Captured by Christ Jesus: Paul as Christ’s Trophy Slave in Philippians 3:12c -- By: Annang Asumang

Journal: Conspectus
Volume: CONSPECTUS 12:1 (Sep 2011)
Article: Captured by Christ Jesus: Paul as Christ’s Trophy Slave in Philippians 3:12c
Author: Annang Asumang

Captured by Christ Jesus: Paul as Christ’s Trophy Slave in Philippians 3:12c

Annang Asumang1


Paul’s autobiographical account of his Christian existence in Philippians 3 has been a source of immense encouragement to believers, as well as a subject of extensive academic debate. An aspect of this debate is the group of grammatical, conceptual, and theological problems presented by his transitional disclaimer in Philippians 3:12. Several proposals for resolving these questions have been made; but the full import of his cryptic statement in 3:12c, that he was κατελήμφθην ὑπὸ Χριστοῦ ᾿Ιησοῦ appears not to have received the attention it deserves. By examining Paul’s self-understanding throughout the epistle, and pertinent data in the secondary literature on the Roman triumphus, during which prized captives of war were proudly paraded as the victor’s trophy, this article argues that Paul describes himself in Philippians 3:12c as Christ’s captive trophy slave. The merits of the proposal, including how it rebutted the arguments of Paul’s opponents and how it helps elucidate the link between Philippians 3 and the rest of the epistle, are also discussed.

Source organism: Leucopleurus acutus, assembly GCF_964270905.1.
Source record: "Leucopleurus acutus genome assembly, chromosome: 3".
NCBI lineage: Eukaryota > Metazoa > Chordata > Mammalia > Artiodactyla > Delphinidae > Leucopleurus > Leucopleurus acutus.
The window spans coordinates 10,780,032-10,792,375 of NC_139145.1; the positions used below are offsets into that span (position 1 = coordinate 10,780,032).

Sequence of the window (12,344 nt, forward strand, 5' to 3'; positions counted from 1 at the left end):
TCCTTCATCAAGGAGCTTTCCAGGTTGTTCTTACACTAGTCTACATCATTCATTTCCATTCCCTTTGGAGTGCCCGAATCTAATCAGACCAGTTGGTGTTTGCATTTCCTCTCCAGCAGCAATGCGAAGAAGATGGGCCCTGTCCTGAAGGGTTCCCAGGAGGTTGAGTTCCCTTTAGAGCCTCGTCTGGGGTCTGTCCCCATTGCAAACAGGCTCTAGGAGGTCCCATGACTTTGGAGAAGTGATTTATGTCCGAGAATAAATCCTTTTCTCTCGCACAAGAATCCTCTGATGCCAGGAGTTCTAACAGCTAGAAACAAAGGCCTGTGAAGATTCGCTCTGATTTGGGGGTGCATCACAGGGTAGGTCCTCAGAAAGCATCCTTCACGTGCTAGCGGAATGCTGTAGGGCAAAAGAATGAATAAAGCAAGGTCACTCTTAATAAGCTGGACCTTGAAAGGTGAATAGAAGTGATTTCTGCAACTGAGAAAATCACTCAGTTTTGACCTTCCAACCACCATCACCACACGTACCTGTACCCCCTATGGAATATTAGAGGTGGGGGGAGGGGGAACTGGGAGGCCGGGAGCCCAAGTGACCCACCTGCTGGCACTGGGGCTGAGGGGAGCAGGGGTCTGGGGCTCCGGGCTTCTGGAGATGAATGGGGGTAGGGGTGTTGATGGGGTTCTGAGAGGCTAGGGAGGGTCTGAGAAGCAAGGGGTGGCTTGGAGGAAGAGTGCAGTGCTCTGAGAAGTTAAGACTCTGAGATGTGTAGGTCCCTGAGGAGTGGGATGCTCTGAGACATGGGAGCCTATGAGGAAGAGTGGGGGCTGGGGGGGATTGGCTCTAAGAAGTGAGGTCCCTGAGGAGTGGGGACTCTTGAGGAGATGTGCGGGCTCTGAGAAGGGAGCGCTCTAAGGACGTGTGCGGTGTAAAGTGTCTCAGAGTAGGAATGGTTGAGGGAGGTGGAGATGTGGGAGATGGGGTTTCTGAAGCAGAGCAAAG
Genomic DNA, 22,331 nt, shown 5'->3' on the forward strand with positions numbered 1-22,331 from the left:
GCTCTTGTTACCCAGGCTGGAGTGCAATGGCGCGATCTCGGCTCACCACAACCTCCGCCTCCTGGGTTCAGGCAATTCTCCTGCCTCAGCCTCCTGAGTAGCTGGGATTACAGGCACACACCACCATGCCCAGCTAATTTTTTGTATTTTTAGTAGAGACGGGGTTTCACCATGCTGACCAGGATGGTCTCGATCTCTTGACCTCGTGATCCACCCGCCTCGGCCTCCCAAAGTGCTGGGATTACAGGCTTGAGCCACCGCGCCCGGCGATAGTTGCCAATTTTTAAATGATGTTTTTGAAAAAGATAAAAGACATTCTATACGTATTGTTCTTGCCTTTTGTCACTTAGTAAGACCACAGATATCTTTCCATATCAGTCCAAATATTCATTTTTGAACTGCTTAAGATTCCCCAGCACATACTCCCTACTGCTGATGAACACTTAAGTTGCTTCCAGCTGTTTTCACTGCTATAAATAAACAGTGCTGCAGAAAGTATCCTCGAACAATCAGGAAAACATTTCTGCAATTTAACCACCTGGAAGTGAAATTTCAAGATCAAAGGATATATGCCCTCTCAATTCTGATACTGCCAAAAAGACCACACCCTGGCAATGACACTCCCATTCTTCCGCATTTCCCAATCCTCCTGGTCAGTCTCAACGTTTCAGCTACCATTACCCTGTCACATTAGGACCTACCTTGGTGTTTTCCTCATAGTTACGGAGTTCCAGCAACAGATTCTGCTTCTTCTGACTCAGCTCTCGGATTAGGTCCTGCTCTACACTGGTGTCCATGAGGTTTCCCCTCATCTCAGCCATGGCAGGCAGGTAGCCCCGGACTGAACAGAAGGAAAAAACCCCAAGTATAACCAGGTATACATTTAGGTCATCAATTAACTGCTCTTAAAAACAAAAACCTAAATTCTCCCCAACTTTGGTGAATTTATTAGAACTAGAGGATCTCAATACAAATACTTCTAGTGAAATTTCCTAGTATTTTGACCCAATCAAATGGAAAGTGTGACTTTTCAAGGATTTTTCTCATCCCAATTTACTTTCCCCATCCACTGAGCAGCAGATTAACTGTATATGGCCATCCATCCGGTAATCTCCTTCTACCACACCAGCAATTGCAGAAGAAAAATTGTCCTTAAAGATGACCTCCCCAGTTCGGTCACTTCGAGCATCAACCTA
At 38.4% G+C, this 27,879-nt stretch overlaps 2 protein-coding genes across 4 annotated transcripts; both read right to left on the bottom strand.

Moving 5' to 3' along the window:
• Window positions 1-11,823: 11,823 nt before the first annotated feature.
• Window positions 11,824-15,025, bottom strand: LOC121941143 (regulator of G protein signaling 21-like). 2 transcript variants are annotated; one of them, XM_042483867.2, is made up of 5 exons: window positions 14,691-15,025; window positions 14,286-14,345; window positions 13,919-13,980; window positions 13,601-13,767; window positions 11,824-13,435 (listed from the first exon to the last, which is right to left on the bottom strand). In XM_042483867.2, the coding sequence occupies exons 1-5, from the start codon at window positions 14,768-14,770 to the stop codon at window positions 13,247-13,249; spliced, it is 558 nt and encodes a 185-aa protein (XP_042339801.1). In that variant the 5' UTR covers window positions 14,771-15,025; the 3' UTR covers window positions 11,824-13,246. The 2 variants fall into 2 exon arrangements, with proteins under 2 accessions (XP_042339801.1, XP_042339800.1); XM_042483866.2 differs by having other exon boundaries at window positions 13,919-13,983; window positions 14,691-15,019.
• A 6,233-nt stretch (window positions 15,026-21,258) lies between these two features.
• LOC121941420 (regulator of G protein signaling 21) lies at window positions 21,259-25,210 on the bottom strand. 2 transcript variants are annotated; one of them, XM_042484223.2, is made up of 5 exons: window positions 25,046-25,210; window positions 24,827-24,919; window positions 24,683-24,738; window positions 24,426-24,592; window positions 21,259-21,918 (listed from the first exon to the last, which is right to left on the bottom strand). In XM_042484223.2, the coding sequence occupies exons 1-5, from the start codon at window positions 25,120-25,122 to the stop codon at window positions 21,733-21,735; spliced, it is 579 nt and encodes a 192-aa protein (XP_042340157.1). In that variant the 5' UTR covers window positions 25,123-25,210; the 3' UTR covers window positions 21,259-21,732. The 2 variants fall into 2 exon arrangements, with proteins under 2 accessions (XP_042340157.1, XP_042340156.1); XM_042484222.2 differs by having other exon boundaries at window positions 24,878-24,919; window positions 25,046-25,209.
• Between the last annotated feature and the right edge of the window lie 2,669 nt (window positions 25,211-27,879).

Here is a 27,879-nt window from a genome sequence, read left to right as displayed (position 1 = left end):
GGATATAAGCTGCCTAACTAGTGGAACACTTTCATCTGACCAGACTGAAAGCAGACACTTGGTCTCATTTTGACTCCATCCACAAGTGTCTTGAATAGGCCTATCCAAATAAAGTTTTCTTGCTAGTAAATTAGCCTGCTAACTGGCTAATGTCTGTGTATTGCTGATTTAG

1. Introduction

1.1. The problem

The challenges posed to the interpretation of Philippians 3:12, which in the NRSV reads, ‘Not that I have already obtained this or have already reached the goal; but I press on to make it my own, because Christ Jesus has made me his own’, are well known. They basically emanate from the ambiguities created by Paul’s use of extensive paronomasia and punning on the Greek words of this three-part sentence. As eloquently put by Fee, the style results in the apostle saying ‘some things in unusual ways which are very difficult to transfer into English (it’s like trying to tell a joke in a second language’ (1999:153; cf. Watson 1988:57-88).

These interpretive problems may be categorized into grammatical, conceptual, and theological ones.2 Since the theological problem is dependent on the resolution of the grammatical and conceptual questions, its full discussion is not immediately germane to the present enquiry. Nevertheless, for completeness and to summarize, the theological problem relates to whether τετελείωμαι, a Pauline hapax le...

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